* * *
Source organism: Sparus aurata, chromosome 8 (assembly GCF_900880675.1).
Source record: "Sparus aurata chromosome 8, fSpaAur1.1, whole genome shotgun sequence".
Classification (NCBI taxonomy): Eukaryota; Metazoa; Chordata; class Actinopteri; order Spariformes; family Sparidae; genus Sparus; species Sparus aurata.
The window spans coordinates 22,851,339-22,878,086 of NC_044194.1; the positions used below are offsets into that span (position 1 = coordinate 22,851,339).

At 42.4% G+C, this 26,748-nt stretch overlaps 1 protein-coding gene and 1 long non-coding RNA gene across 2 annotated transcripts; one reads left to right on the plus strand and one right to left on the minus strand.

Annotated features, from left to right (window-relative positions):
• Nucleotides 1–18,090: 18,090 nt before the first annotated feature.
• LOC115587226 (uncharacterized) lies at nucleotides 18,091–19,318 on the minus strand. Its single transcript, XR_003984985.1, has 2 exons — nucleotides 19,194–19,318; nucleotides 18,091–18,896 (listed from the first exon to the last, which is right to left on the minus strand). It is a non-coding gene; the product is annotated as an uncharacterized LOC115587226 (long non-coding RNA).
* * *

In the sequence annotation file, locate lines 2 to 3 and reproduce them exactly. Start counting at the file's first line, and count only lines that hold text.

Source record: "Sparus aurata chromosome 8, fSpaAur1.1, whole genome shotgun sequence".
Classification (NCBI taxonomy): Eukaryota; Metazoa; Chordata; class Actinopteri; order Spariformes; family Sparidae; genus Sparus; species Sparus aurata.